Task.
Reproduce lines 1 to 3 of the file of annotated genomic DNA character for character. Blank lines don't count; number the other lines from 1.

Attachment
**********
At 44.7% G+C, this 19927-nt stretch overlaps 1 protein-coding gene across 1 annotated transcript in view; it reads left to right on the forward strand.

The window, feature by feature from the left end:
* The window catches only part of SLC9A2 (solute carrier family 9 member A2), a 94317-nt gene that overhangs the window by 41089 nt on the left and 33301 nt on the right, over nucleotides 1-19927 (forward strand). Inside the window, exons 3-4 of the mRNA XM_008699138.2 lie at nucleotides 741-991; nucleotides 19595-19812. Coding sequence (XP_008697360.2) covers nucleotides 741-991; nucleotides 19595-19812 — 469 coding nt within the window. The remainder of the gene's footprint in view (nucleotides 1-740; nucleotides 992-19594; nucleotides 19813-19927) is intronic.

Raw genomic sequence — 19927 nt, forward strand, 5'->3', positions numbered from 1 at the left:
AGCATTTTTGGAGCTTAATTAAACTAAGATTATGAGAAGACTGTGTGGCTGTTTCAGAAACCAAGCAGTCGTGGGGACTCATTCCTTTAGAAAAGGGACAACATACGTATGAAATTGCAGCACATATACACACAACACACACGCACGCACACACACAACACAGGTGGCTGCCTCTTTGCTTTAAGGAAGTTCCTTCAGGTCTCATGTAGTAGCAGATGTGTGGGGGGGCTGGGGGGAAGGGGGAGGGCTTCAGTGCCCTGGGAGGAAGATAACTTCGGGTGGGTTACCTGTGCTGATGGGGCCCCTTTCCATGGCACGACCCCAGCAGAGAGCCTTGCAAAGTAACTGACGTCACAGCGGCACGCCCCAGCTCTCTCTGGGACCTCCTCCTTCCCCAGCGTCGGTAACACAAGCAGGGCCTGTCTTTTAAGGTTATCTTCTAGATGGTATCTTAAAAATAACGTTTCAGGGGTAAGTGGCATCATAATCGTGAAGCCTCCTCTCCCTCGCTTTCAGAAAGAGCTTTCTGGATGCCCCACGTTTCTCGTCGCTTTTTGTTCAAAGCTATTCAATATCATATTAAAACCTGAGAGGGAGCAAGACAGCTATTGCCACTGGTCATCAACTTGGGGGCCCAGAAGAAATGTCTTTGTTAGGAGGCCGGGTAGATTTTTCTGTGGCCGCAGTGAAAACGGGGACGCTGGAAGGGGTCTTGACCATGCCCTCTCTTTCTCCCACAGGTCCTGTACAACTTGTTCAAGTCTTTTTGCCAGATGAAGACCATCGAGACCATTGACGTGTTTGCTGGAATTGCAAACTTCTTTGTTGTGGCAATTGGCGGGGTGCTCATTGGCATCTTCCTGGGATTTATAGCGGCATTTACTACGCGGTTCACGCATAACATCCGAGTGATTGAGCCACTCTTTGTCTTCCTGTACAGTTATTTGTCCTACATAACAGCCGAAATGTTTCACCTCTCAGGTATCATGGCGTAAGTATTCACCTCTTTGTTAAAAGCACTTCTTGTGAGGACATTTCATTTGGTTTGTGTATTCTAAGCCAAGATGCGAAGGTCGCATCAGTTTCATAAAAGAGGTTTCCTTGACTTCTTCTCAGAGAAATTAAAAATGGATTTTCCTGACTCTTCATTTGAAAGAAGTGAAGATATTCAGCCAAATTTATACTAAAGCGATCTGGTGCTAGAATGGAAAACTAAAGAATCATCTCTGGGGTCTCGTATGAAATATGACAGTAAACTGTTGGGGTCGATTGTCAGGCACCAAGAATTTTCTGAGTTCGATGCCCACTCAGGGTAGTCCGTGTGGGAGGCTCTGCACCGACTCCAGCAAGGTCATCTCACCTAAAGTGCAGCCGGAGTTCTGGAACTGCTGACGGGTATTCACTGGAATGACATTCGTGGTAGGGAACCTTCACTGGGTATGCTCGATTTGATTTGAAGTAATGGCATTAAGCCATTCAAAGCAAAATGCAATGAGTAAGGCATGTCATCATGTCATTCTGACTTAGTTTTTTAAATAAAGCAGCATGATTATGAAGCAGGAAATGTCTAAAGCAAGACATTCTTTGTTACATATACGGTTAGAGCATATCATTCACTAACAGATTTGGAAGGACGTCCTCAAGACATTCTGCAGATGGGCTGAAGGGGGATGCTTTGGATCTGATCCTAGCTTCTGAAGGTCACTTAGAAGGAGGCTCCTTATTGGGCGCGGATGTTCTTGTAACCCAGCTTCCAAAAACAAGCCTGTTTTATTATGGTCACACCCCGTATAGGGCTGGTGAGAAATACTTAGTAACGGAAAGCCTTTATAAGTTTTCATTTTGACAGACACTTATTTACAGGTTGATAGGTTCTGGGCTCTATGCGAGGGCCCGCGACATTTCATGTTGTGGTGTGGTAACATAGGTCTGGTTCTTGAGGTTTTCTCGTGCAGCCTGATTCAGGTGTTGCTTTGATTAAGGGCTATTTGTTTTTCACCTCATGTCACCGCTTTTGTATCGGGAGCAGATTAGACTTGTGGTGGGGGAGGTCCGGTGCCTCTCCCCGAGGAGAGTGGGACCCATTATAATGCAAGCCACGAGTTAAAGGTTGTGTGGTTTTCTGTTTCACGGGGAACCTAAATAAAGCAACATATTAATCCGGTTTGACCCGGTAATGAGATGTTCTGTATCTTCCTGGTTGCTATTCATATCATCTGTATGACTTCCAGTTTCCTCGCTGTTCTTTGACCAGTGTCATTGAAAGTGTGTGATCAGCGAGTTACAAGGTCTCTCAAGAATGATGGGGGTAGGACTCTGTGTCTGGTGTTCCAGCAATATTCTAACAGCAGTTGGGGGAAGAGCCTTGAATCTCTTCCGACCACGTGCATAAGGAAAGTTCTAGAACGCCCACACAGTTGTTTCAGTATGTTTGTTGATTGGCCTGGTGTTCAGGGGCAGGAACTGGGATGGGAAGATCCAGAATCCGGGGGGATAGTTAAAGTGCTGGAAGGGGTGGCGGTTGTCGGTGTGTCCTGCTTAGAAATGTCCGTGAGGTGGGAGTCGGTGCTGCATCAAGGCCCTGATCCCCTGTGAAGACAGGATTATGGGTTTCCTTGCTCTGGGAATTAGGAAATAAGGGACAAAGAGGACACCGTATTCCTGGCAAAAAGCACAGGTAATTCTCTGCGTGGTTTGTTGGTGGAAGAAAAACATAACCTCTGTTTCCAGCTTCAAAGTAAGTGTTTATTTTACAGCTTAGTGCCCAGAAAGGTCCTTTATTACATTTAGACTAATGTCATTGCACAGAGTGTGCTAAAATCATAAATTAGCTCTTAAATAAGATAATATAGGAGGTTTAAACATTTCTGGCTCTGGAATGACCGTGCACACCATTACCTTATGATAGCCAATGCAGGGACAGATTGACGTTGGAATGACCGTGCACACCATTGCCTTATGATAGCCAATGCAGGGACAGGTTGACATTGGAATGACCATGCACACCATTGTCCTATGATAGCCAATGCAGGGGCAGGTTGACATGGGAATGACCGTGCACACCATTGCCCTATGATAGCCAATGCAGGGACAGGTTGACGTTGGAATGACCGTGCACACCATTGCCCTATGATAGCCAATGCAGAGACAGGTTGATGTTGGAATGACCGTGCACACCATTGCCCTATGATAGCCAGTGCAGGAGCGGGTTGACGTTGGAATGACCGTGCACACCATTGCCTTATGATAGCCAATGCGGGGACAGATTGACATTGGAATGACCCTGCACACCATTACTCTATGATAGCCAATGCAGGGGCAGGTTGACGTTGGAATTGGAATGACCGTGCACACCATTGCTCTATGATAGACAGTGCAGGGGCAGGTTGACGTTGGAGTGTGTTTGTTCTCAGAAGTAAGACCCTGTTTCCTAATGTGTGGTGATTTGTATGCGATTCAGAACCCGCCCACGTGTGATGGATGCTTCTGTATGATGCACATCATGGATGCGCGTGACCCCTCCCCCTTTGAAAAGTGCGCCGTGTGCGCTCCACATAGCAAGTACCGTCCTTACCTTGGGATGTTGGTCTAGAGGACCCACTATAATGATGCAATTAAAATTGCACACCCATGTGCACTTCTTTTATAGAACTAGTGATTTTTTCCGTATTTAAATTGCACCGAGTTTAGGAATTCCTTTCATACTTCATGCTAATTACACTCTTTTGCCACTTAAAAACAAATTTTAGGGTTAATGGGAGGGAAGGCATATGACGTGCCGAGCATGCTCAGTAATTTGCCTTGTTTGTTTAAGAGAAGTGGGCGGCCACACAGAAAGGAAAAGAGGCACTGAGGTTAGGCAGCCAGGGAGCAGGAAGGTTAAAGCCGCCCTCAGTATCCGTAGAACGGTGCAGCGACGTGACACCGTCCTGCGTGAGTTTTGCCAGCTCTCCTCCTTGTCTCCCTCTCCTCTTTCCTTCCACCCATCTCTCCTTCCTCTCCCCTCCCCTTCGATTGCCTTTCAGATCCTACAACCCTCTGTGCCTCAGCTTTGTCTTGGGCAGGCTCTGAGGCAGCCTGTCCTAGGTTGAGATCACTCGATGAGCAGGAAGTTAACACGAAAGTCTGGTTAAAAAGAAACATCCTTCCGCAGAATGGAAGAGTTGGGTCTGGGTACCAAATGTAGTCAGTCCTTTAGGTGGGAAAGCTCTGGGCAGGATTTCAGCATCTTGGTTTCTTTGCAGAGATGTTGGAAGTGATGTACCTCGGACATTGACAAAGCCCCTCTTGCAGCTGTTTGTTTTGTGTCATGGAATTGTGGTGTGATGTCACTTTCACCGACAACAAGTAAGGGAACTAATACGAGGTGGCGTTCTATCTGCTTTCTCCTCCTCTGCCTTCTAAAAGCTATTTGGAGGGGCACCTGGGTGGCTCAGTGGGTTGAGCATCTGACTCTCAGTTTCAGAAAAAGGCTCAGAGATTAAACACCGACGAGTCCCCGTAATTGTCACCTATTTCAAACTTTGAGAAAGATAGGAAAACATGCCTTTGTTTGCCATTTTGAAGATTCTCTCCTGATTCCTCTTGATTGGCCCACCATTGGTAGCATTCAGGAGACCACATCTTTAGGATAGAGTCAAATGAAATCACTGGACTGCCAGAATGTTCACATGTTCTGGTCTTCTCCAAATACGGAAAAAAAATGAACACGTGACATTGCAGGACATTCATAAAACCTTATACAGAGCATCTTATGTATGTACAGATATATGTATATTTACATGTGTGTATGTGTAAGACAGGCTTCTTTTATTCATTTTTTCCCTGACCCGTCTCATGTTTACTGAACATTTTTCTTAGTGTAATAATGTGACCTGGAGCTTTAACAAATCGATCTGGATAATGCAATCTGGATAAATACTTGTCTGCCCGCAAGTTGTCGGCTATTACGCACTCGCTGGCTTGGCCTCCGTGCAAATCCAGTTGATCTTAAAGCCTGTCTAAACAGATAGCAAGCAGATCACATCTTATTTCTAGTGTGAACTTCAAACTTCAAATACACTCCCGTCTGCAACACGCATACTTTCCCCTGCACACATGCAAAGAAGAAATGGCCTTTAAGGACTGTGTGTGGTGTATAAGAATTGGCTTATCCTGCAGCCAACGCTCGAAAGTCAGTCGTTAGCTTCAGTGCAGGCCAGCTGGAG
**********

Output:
At 44.7% G+C, this 19927-nt stretch overlaps 1 protein-coding gene across 1 annotated transcript in view; it reads left to right on the forward strand.

The window, feature by feature from the left end:
* The window catches only part of SLC9A2 (solute carrier family 9 member A2), a 94317-nt gene that overhangs the window by 41089 nt on the left and 33301 nt on the right, over nucleotides 1-19927 (forward strand). Inside the window, exons 3-4 of the mRNA XM_008699138.2 lie at nucleotides 741-991; nucleotides 19595-19812. Coding sequence (XP_008697360.2) covers nucleotides 741-991; nucleotides 19595-19812 — 469 coding nt within the window. The remainder of the gene's footprint in view (nucleotides 1-740; nucleotides 992-19594; nucleotides 19813-19927) is intronic.